Incremental-change

How to Make Real and Lasting Changes

The other day when I was reading the chapter on change in The Rules of “Normal Eating” I had a tragicomic recollection of my first major breakup.  I was 19, struggling with depression, and despite the fact that I had caused this breakup, I was utterly devastated.  I sobbed in the middle of a lecture on the ecology of crops.  I whimpered to my mother over the phone that I didn’t think I could keep living.  But at some point, I became very tired of myself.  I went to a book store and picked up a self-help book.

I was super excited about this book and felt like it contained the keys to being happy in life.  I went from feeling completely miserable to feeling exuberantly joyful in a single day.  Of course, I felt like I needed to tell my ex all about it, to somehow prove to him that I could be a better version of myself than the one that he endured.  He was patient with me at first, but at some point he snapped and told me that he was sick of me being a “living, breathing self-help book.”  It sounds harsh, but I deserved it.  I mistreated him and then lectured him on taking control of his own happiness.  Seriously.

His words knocked me right back on my butt.  I struggled to remember all the empowering words I had read.  My returning misery seemed to prove that I hadn’t changed at all, and thus began a cycle that became very familiar.  First, become unbearably miserable. Then, decide to make a change.  Next, become euphoric about the perceived change.  Inevitably, at some point, the change becomes challenged.  Then, the illusion of change crumbles.  Back to the beginning.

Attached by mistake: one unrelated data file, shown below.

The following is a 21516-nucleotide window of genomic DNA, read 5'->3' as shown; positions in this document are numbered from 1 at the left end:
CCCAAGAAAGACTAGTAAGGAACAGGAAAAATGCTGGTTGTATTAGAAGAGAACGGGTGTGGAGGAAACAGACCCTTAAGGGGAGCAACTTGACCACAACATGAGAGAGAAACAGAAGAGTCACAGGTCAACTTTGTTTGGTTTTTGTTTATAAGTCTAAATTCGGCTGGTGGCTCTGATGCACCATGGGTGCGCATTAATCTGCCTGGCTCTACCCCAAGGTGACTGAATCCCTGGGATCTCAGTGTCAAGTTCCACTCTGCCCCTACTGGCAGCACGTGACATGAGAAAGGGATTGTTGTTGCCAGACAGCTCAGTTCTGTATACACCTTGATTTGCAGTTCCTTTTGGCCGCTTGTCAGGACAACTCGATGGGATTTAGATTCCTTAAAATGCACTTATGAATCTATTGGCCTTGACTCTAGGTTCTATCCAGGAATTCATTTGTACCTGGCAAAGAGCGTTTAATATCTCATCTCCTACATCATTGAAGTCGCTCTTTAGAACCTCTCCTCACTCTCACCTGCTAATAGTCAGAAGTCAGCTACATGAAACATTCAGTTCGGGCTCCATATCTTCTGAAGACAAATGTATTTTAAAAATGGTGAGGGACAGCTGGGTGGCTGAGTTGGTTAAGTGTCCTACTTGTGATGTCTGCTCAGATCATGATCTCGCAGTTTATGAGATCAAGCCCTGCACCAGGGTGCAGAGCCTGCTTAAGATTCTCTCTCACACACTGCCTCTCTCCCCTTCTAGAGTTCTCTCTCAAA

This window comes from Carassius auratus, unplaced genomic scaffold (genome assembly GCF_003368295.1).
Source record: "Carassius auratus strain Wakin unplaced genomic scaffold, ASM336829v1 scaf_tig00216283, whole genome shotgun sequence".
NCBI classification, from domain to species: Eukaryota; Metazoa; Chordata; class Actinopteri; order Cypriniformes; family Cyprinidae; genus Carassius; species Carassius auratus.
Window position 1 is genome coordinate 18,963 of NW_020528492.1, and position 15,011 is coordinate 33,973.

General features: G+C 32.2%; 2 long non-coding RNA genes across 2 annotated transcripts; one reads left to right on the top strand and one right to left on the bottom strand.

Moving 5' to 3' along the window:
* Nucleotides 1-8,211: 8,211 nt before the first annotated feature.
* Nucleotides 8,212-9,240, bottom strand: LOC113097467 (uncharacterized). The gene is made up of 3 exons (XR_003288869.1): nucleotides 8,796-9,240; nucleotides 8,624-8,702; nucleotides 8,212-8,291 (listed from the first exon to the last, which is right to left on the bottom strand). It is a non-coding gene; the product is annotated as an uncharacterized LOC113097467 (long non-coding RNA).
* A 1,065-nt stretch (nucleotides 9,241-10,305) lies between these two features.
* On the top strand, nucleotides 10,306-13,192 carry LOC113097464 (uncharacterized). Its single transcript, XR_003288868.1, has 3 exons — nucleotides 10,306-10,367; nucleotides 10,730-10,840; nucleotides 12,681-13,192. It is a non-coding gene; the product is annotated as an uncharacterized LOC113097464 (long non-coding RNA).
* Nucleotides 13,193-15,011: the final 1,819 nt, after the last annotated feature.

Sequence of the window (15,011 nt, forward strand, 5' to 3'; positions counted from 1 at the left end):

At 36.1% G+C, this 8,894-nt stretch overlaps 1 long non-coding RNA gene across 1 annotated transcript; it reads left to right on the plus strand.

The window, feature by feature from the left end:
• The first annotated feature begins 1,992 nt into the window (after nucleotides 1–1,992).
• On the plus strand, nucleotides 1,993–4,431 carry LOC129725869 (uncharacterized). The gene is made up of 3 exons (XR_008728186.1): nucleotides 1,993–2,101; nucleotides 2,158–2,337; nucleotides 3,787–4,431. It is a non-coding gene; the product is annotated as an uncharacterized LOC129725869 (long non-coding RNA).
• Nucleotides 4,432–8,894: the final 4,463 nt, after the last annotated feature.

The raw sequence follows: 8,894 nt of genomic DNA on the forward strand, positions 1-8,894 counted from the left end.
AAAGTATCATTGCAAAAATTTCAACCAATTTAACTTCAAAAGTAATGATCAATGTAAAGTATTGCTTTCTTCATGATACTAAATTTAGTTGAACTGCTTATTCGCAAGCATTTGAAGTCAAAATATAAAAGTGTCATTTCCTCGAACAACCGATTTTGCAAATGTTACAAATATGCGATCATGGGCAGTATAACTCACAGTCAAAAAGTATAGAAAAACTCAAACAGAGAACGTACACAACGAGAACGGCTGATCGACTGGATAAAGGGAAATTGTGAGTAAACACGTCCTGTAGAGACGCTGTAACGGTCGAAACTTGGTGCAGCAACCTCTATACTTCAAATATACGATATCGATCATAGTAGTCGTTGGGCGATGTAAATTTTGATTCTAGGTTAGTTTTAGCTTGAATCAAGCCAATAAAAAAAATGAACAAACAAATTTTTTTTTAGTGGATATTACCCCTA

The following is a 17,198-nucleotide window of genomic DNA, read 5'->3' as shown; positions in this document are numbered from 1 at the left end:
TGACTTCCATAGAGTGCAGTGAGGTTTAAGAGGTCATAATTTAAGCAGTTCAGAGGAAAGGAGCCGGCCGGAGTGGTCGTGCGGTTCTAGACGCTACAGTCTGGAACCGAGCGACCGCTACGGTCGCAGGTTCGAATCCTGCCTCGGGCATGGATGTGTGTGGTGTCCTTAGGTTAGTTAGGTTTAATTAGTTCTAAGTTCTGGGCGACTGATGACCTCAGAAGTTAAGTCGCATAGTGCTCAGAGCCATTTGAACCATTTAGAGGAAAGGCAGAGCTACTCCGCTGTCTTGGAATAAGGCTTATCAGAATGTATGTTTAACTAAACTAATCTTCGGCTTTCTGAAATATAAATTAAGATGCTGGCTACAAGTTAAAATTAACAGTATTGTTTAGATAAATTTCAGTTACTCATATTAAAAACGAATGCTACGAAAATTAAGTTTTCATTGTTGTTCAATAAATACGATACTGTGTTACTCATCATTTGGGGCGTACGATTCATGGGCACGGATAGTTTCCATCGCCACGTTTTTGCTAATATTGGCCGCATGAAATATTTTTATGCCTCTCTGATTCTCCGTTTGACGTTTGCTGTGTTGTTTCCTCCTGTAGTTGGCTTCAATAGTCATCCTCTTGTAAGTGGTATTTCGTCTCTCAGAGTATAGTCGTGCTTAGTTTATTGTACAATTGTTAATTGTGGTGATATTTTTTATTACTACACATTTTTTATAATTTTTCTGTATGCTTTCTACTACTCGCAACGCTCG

Anyone who’s been on a diet (or twenty) will be familiar with this cycle.  You are so tired of yourself that you become desperate enough to start on a diet.  At first you are full of enthusiasm, following all the rules to a tee and telling everyone how great you feel (or how miserable but at least virtuous).  But of course it falls apart at some point.  You deem yourself lazy and incompetent and give up on your diet.  You feel worse than if you had never attempted the diet in the first place.

It took me a long time to figure out why I kept repeating this cycle, but I eventually realized that I simply did not understand the nature of change.  Over time I’ve come to understand that true, lasting change requires the following:

  • Patience: Like it or not, your behaviors reflect your identity.  When you try to make a major change too quickly, you risk an identity crisis.  Changing at a moderate pace allows you to feel safe and sane.
  • Determination:  When you’re driving somewhere, you generally don’t give up until you reach your destination.  You may need to pause sometimes and reroute, or you may need to change your destination, but you don’t just give up and stop trying to go anywhere if things aren’t working out they way you hoped.
  • Self-compassion: If beating yourself up made you grow, you’d be a giant by now.  Having self-compassion and being kind and gentle with yourself, is essential to growth and meaningful change.